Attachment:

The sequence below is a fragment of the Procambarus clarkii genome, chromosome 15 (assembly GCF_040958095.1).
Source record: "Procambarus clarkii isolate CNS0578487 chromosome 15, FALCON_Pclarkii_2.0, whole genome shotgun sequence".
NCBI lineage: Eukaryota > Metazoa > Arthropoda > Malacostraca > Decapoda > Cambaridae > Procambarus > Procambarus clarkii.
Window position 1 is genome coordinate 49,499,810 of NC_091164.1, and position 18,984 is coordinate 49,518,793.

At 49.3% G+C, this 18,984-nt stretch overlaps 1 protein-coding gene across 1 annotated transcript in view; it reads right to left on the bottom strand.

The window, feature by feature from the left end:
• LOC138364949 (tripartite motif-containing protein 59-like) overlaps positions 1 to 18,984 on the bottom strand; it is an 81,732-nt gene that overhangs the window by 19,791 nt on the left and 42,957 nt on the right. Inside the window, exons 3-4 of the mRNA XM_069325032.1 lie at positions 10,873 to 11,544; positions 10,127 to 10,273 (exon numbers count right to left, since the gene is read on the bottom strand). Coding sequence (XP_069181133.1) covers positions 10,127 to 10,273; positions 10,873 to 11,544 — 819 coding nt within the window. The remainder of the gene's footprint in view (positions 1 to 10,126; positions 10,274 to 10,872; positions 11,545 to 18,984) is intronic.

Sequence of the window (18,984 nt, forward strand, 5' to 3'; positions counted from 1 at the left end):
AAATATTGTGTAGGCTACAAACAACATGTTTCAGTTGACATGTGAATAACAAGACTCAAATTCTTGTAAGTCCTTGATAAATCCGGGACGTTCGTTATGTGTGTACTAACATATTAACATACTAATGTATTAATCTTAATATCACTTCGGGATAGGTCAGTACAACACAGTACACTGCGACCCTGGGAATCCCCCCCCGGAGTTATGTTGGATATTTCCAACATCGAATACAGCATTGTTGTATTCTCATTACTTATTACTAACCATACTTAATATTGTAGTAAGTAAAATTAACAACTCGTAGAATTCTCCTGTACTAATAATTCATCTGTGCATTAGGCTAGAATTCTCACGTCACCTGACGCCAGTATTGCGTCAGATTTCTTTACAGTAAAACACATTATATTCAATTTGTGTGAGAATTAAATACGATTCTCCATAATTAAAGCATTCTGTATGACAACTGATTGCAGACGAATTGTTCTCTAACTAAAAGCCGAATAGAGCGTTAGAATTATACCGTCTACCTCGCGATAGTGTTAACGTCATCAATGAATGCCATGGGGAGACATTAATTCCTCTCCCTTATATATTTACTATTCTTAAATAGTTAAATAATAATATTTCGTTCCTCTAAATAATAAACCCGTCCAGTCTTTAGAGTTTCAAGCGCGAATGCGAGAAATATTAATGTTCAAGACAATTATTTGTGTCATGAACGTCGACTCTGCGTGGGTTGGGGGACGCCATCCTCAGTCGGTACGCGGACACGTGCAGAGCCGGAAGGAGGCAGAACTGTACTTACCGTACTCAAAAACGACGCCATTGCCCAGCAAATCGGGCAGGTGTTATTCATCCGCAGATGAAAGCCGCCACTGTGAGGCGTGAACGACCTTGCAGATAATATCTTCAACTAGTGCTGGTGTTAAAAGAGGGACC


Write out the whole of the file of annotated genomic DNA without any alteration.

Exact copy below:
The sequence below is a fragment of the Procambarus clarkii genome, chromosome 15 (assembly GCF_040958095.1).
Source record: "Procambarus clarkii isolate CNS0578487 chromosome 15, FALCON_Pclarkii_2.0, whole genome shotgun sequence".
NCBI lineage: Eukaryota > Metazoa > Arthropoda > Malacostraca > Decapoda > Cambaridae > Procambarus > Procambarus clarkii.
Window position 1 is genome coordinate 49,499,810 of NC_091164.1, and position 18,984 is coordinate 49,518,793.

At 49.3% G+C, this 18,984-nt stretch overlaps 1 protein-coding gene across 1 annotated transcript in view; it reads right to left on the bottom strand.

The window, feature by feature from the left end:
• LOC138364949 (tripartite motif-containing protein 59-like) overlaps positions 1 to 18,984 on the bottom strand; it is an 81,732-nt gene that overhangs the window by 19,791 nt on the left and 42,957 nt on the right. Inside the window, exons 3-4 of the mRNA XM_069325032.1 lie at positions 10,873 to 11,544; positions 10,127 to 10,273 (exon numbers count right to left, since the gene is read on the bottom strand). Coding sequence (XP_069181133.1) covers positions 10,127 to 10,273; positions 10,873 to 11,544 — 819 coding nt within the window. The remainder of the gene's footprint in view (positions 1 to 10,126; positions 10,274 to 10,872; positions 11,545 to 18,984) is intronic.

Sequence of the window (18,984 nt, forward strand, 5' to 3'; positions counted from 1 at the left end):
AAATATTGTGTAGGCTACAAACAACATGTTTCAGTTGACATGTGAATAACAAGACTCAAATTCTTGTAAGTCCTTGATAAATCCGGGACGTTCGTTATGTGTGTACTAACATATTAACATACTAATGTATTAATCTTAATATCACTTCGGGATAGGTCAGTACAACACAGTACACTGCGACCCTGGGAATCCCCCCCCGGAGTTATGTTGGATATTTCCAACATCGAATACAGCATTGTTGTATTCTCATTACTTATTACTAACCATACTTAATATTGTAGTAAGTAAAATTAACAACTCGTAGAATTCTCCTGTACTAATAATTCATCTGTGCATTAGGCTAGAATTCTCACGTCACCTGACGCCAGTATTGCGTCAGATTTCTTTACAGTAAAACACATTATATTCAATTTGTGTGAGAATTAAATACGATTCTCCATAATTAAAGCATTCTGTATGACAACTGATTGCAGACGAATTGTTCTCTAACTAAAAGCCGAATAGAGCGTTAGAATTATACCGTCTACCTCGCGATAGTGTTAACGTCATCAATGAATGCCATGGGGAGACATTAATTCCTCTCCCTTATATATTTACTATTCTTAAATAGTTAAATAATAATATTTCGTTCCTCTAAATAATAAACCCGTCCAGTCTTTAGAGTTTCAAGCGCGAATGCGAGAAATATTAATGTTCAAGACAATTATTTGTGTCATGAACGTCGACTCTGCGTGGGTTGGGGGACGCCATCCTCAGTCGGTACGCGGACACGTGCAGAGCCGGAAGGAGGCAGAACTGTACTTACCGTACTCAAAAACGACGCCATTGCCCAGCAAATCGGGCAGGTGTTATTCATCCGCAGATGAAAGCCGCCACTGTGAGGCGTGAACGACCTTGCAGATAATATCTTCAACTAGTGCTGGTGTTAAAAGAGGGACC